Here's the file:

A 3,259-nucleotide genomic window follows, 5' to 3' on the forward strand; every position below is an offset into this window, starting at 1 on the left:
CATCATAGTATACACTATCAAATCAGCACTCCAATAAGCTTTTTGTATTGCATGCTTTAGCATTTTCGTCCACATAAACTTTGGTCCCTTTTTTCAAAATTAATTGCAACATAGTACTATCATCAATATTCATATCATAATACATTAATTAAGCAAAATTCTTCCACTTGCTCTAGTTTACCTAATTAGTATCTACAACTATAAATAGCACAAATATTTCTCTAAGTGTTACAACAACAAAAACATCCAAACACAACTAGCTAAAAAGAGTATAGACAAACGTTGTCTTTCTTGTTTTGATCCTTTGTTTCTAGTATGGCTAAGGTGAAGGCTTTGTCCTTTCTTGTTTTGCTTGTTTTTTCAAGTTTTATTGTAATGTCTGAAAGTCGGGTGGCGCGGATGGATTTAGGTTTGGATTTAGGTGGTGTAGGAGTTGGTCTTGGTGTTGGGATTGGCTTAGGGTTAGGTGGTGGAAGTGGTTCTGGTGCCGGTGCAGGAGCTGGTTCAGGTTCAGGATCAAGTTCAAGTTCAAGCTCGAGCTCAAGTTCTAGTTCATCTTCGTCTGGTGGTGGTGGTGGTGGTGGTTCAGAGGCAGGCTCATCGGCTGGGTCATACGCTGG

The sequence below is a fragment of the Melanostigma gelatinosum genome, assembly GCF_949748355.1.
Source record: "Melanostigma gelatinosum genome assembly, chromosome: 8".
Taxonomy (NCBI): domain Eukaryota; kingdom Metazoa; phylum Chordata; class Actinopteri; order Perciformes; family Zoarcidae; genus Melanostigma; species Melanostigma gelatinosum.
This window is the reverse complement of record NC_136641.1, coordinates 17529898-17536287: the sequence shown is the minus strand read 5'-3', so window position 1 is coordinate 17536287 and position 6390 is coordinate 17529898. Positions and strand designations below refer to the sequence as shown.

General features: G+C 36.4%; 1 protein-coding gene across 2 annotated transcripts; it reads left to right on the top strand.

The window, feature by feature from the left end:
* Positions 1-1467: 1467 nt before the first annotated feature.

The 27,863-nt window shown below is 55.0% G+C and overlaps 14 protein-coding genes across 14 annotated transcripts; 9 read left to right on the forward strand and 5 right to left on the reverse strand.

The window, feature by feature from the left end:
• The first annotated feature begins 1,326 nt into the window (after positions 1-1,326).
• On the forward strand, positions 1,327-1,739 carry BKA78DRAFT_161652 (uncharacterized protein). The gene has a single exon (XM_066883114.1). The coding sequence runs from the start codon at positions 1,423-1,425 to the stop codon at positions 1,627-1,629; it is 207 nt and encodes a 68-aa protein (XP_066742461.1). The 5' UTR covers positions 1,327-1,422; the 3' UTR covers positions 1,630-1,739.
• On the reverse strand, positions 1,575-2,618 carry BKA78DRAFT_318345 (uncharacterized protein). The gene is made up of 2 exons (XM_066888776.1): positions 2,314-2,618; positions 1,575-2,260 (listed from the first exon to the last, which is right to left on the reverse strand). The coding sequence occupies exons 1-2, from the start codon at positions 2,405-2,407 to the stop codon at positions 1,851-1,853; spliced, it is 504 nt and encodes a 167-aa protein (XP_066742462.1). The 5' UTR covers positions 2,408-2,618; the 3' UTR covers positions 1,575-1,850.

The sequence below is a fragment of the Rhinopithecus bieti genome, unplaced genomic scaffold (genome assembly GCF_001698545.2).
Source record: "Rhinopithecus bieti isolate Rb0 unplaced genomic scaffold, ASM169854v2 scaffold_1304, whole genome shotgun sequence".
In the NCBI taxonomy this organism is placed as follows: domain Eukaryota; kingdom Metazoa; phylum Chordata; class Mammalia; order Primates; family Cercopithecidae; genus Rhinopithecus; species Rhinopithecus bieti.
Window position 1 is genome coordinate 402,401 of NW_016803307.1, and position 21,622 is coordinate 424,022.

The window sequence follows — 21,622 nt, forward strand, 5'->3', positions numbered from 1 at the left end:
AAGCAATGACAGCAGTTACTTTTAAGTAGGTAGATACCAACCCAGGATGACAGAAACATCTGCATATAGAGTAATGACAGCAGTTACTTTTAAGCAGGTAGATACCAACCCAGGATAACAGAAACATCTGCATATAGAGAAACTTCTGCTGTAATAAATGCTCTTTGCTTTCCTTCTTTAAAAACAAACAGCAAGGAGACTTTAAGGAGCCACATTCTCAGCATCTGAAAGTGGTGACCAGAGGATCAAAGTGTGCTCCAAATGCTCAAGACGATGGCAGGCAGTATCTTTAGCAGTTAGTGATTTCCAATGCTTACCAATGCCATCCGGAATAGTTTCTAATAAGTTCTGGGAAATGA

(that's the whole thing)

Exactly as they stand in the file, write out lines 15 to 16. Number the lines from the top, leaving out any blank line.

The sequence below is a fragment of the Rhinopithecus bieti genome, unplaced genomic scaffold (genome assembly GCF_001698545.2).
Source record: "Rhinopithecus bieti isolate Rb0 unplaced genomic scaffold, ASM169854v2 scaffold_1304, whole genome shotgun sequence".